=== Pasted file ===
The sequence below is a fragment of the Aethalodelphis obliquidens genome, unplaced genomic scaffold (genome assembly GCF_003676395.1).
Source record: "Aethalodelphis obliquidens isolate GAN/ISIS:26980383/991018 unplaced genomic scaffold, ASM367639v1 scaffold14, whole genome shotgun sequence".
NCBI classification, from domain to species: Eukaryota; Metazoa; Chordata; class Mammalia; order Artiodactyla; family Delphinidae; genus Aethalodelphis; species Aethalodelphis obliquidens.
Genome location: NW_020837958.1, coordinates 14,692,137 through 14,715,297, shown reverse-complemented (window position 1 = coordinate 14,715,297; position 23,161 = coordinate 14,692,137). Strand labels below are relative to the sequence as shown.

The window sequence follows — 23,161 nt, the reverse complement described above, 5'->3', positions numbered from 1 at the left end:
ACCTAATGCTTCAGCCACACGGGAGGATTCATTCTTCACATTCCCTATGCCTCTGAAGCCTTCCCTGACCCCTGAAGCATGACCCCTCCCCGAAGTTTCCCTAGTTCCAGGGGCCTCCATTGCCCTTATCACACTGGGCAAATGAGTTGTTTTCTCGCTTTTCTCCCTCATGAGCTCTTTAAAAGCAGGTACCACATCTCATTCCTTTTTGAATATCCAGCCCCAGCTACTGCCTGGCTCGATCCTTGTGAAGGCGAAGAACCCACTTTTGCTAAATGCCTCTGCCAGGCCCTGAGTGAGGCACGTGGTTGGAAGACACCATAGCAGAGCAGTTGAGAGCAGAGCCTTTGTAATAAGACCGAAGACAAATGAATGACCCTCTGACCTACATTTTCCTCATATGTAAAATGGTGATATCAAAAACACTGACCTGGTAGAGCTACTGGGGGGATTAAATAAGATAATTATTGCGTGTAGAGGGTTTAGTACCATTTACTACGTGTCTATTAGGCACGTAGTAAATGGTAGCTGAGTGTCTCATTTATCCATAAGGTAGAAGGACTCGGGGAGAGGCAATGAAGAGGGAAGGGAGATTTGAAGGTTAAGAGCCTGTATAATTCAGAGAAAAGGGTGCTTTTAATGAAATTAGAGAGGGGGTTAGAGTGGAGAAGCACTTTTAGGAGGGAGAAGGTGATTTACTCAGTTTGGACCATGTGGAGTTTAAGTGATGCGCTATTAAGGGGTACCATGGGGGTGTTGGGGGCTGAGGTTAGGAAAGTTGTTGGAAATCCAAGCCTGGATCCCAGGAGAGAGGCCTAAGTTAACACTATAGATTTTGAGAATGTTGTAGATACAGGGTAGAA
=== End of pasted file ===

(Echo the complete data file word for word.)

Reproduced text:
The sequence below is a fragment of the Aethalodelphis obliquidens genome, unplaced genomic scaffold (genome assembly GCF_003676395.1).
Source record: "Aethalodelphis obliquidens isolate GAN/ISIS:26980383/991018 unplaced genomic scaffold, ASM367639v1 scaffold14, whole genome shotgun sequence".
NCBI classification, from domain to species: Eukaryota; Metazoa; Chordata; class Mammalia; order Artiodactyla; family Delphinidae; genus Aethalodelphis; species Aethalodelphis obliquidens.
Genome location: NW_020837958.1, coordinates 14,692,137 through 14,715,297, shown reverse-complemented (window position 1 = coordinate 14,715,297; position 23,161 = coordinate 14,692,137). Strand labels below are relative to the sequence as shown.

The window sequence follows — 23,161 nt, the reverse complement described above, 5'->3', positions numbered from 1 at the left end:
ACCTAATGCTTCAGCCACACGGGAGGATTCATTCTTCACATTCCCTATGCCTCTGAAGCCTTCCCTGACCCCTGAAGCATGACCCCTCCCCGAAGTTTCCCTAGTTCCAGGGGCCTCCATTGCCCTTATCACACTGGGCAAATGAGTTGTTTTCTCGCTTTTCTCCCTCATGAGCTCTTTAAAAGCAGGTACCACATCTCATTCCTTTTTGAATATCCAGCCCCAGCTACTGCCTGGCTCGATCCTTGTGAAGGCGAAGAACCCACTTTTGCTAAATGCCTCTGCCAGGCCCTGAGTGAGGCACGTGGTTGGAAGACACCATAGCAGAGCAGTTGAGAGCAGAGCCTTTGTAATAAGACCGAAGACAAATGAATGACCCTCTGACCTACATTTTCCTCATATGTAAAATGGTGATATCAAAAACACTGACCTGGTAGAGCTACTGGGGGGATTAAATAAGATAATTATTGCGTGTAGAGGGTTTAGTACCATTTACTACGTGTCTATTAGGCACGTAGTAAATGGTAGCTGAGTGTCTCATTTATCCATAAGGTAGAAGGACTCGGGGAGAGGCAATGAAGAGGGAAGGGAGATTTGAAGGTTAAGAGCCTGTATAATTCAGAGAAAAGGGTGCTTTTAATGAAATTAGAGAGGGGGTTAGAGTGGAGAAGCACTTTTAGGAGGGAGAAGGTGATTTACTCAGTTTGGACCATGTGGAGTTTAAGTGATGCGCTATTAAGGGGTACCATGGGGGTGTTGGGGGCTGAGGTTAGGAAAGTTGTTGGAAATCCAAGCCTGGATCCCAGGAGAGAGGCCTAAGTTAACACTATAGATTTTGAGAATGTTGTAGATACAGGGTAGAA